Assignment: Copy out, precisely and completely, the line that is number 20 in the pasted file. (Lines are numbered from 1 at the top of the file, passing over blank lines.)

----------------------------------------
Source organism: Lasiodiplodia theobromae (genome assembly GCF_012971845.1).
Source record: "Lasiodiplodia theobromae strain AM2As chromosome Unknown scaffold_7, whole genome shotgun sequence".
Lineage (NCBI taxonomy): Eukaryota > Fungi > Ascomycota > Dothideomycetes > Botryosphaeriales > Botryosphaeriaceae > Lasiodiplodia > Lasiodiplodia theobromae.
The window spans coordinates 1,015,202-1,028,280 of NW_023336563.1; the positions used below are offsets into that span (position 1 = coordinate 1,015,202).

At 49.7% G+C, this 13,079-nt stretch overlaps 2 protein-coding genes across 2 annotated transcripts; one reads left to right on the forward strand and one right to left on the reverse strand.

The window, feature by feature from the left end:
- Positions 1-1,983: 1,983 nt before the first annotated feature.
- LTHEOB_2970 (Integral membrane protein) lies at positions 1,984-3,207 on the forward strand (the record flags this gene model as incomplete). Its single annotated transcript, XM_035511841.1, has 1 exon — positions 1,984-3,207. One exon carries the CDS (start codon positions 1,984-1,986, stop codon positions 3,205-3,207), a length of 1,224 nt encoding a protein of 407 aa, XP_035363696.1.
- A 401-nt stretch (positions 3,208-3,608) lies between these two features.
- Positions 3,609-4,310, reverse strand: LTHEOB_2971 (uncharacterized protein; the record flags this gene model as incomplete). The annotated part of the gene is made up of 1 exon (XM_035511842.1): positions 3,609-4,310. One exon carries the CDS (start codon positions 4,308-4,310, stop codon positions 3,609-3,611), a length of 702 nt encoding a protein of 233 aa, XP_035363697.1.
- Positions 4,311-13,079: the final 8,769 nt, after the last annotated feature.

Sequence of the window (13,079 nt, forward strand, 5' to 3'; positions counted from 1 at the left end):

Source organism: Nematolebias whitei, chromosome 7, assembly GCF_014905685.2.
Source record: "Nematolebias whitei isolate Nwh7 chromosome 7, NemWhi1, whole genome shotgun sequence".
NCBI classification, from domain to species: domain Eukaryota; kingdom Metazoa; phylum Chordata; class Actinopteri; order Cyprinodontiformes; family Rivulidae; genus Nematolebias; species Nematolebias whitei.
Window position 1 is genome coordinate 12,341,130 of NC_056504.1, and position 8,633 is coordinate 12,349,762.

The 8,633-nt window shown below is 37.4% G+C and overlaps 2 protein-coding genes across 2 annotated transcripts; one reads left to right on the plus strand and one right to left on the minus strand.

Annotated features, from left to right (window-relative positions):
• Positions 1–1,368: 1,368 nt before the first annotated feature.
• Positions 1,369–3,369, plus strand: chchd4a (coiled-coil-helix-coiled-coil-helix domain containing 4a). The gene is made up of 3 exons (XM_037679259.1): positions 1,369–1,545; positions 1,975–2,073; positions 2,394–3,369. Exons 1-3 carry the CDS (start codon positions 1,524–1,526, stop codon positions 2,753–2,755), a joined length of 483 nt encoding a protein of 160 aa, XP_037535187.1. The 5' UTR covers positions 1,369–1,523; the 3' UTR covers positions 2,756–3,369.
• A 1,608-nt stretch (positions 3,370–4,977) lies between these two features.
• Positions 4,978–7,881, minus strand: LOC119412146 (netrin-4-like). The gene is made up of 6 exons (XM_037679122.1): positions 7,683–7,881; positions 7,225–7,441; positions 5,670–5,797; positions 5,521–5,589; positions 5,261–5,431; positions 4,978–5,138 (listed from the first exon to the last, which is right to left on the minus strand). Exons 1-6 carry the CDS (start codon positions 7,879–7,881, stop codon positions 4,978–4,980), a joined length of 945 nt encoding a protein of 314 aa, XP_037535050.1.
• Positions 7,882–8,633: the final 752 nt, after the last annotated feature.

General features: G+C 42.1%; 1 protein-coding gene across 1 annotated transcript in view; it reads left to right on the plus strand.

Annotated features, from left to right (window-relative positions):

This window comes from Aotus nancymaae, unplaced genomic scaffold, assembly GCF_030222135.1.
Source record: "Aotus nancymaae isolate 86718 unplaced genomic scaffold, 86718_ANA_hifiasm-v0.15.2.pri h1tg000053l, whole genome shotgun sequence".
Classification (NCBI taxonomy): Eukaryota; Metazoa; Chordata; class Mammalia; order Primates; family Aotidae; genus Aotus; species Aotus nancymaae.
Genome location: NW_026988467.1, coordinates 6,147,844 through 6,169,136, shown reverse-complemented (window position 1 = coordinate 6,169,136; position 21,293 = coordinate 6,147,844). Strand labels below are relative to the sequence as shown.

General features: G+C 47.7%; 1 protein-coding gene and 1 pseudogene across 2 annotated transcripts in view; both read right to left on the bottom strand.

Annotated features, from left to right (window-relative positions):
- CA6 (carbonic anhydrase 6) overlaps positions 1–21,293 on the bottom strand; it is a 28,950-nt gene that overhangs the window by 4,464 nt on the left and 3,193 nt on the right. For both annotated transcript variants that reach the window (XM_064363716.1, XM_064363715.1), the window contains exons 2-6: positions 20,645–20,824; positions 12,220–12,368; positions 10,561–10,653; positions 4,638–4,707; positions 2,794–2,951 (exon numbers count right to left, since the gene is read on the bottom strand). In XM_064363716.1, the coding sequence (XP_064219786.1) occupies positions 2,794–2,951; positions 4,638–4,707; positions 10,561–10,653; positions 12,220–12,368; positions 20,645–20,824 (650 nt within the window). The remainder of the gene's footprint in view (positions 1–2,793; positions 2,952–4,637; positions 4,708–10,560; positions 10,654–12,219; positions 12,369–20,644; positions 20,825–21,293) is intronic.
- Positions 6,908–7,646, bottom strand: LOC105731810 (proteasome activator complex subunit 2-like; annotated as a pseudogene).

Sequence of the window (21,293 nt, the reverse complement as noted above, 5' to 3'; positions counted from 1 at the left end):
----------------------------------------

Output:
• Positions 1,369–3,369, plus strand: chchd4a (coiled-coil-helix-coiled-coil-helix domain containing 4a). The gene is made up of 3 exons (XM_037679259.1): positions 1,369–1,545; positions 1,975–2,073; positions 2,394–3,369. Exons 1-3 carry the CDS (start codon positions 1,524–1,526, stop codon positions 2,753–2,755), a joined length of 483 nt encoding a protein of 160 aa, XP_037535187.1. The 5' UTR covers positions 1,369–1,523; the 3' UTR covers positions 2,756–3,369.